Swansboro Grad Supports Critical Navy Mission in the Middle East - Camp Lejeune Globe: Carolina Living

Swansboro Grad Supports Critical Navy Mission in the Middle East

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Posted: Thursday, May 9, 2019 11:00 am

Petty Officer 1st Class Edward LaMarca, a Hubert, North Carolina, native, joined the Navy to serve his country and carry on a family tradition of service.

Now, nine years later and half a world away at Naval Support Activity Bahrain, LaMarca serves at U.S. Naval Forces Central Command (NAVCENT) / U.S. 5th fleet.

“My job directly pertains to the base operating support contract and essentially everybody here is our customer,” said LaMarca. “We make sure the quality of life is up to Navy standards.”

LaMarca, a graduate of Swansboro High School, is a utilitiesman at U.S. 5th Fleet, headquartered in Manama, Bahrain.

“As a Navy utilitiesman, we are responsible for the installation, maintenance, operation and repair of all Navy facilities around the world,” said LaMarca.

LaMarca credits success at U.S. 5th Fleet, and in the Navy, to many of the lessons learned in Hubert.

“One lesson I learned growing up is that hard work and integrity can get you pretty far in life,” LaMarca said. “These values have played a vital role in the success of my career.”

U.S. 5th Fleet directs naval operations to ensure maritime security and stability in the Central Region, which connects the Mediterranean Sea and Pacific Ocean through the western Indian Ocean. They work with partner nations to ensure freedom of navigation and the free flow of commerce in international waterways.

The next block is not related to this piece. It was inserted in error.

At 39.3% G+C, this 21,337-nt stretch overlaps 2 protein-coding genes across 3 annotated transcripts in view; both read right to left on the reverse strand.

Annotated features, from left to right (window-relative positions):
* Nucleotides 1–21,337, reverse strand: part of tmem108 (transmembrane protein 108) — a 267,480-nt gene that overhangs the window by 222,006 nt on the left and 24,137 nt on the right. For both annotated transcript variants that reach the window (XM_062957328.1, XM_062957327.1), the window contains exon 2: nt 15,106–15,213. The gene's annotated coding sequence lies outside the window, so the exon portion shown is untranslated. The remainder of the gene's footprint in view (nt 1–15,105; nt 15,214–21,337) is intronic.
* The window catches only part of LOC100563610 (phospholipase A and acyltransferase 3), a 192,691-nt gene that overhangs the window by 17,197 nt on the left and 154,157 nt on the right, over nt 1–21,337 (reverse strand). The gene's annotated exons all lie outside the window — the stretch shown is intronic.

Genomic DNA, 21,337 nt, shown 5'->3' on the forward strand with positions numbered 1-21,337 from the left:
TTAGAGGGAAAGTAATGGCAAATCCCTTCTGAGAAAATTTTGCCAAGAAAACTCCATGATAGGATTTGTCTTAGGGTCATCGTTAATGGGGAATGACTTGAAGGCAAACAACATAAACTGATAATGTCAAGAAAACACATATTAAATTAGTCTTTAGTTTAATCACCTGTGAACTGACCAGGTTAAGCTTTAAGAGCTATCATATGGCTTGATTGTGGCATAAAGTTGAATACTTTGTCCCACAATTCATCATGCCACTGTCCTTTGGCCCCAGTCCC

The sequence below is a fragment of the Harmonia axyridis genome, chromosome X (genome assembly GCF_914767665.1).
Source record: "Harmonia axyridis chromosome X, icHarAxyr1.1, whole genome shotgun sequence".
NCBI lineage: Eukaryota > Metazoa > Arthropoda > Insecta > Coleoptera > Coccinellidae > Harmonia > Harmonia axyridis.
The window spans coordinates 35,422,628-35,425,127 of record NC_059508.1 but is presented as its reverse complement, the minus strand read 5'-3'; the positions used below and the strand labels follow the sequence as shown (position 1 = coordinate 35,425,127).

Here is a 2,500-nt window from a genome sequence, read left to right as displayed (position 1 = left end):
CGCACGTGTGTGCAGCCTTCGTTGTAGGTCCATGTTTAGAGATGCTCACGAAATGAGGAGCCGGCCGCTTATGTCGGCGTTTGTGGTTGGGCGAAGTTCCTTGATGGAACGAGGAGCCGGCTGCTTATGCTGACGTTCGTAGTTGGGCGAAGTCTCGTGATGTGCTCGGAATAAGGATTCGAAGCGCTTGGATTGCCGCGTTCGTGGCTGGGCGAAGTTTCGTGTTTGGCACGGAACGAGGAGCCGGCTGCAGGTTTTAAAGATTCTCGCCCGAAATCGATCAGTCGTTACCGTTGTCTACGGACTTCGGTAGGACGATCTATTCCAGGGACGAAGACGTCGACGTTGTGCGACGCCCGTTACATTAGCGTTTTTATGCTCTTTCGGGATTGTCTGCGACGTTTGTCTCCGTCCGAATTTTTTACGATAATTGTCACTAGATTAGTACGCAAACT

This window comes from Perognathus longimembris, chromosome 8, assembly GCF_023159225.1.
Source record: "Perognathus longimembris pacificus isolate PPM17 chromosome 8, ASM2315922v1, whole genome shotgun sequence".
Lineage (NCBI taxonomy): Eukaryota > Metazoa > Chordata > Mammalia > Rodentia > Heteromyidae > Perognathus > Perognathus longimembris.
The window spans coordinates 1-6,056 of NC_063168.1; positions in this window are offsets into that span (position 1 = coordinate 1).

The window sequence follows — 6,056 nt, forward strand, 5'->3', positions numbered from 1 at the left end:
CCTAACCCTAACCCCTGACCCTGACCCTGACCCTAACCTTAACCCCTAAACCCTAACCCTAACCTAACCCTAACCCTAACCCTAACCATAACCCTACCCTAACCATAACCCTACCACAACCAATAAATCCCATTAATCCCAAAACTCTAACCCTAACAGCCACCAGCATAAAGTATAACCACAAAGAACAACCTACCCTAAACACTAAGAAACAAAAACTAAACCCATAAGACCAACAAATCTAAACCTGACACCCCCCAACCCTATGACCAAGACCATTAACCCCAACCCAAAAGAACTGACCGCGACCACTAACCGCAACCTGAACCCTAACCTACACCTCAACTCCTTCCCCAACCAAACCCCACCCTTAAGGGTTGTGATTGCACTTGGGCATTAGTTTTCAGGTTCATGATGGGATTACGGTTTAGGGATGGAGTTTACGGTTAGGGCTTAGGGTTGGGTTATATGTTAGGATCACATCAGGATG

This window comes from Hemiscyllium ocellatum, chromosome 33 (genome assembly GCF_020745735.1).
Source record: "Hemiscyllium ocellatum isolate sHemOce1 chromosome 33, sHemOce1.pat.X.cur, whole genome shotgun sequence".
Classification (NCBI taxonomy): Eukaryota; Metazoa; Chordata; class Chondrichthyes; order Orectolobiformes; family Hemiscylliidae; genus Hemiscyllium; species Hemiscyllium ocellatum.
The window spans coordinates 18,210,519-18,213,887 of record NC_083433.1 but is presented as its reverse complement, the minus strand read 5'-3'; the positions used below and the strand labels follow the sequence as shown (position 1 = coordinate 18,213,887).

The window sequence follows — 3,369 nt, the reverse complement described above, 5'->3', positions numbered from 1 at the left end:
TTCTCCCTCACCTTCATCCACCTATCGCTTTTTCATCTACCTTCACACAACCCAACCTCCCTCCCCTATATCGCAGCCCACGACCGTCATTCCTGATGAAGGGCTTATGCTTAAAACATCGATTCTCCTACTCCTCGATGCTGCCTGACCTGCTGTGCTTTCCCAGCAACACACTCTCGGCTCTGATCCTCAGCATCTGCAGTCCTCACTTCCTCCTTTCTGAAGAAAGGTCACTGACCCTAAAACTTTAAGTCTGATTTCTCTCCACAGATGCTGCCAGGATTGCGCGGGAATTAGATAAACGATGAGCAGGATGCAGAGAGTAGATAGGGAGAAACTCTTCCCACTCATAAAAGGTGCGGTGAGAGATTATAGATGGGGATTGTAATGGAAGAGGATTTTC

“We ensure that our living standards and facilities meet Navy requirements,” LaMarca said. “We pride ourselves on proving great customer service.”

The Navy’s U.S. 5th Fleet area of operations encompasses about 2.5 million square miles of ocean. The area includes the Arabian Gulf, Gulf of Oman, Red Sea and parts of the Indian Ocean. The expanse is comprised of 20 countries and includes three critical choke points; the Strait of Hormuz, the Suez Canal and the Strait of Bab al Mandeb at the southern tip of Yemen.

“I work with different operational units in the Navy that I don’t typically get to,” LaMarca said. “It has been interesting and lets me see a different side of the Navy.”

Serving in the Navy means LaMarca is part of a world that is taking on new importance in America’s focus on rebuilding military readiness, strengthening alliances and reforming business practices.

“Our priorities center on people, capabilities and processes, and will be achieved by our focus on speed, value, results and partnerships,” said Secretary of the Navy Richard V. Spencer. “Readiness, lethality and modernization are the requirements driving these priorities.”

Though there are many ways for sailors to earn distinction in their command, community, and career, LaMarca is most proud of his deployment to Afghanistan.

“I was able to see morale improve, with all the construction projects we completed, and that is an accomplishment I am most proud of,” LaMarca said. “It is a great feeling when you can give people some of the comforts of home when they are so far away.”

As a member of one of the U.S. Navy’s most relied upon assets, LaMarca and other Sailors know they are part of a legacy that will last beyond their lifetimes contributing to the Navy the nation needs in times of war or otherwise.

“Serving in the Navy means sacrificing my time to enable everyone to enjoy the benefits that the military affords all Americans,” LaMarca said.

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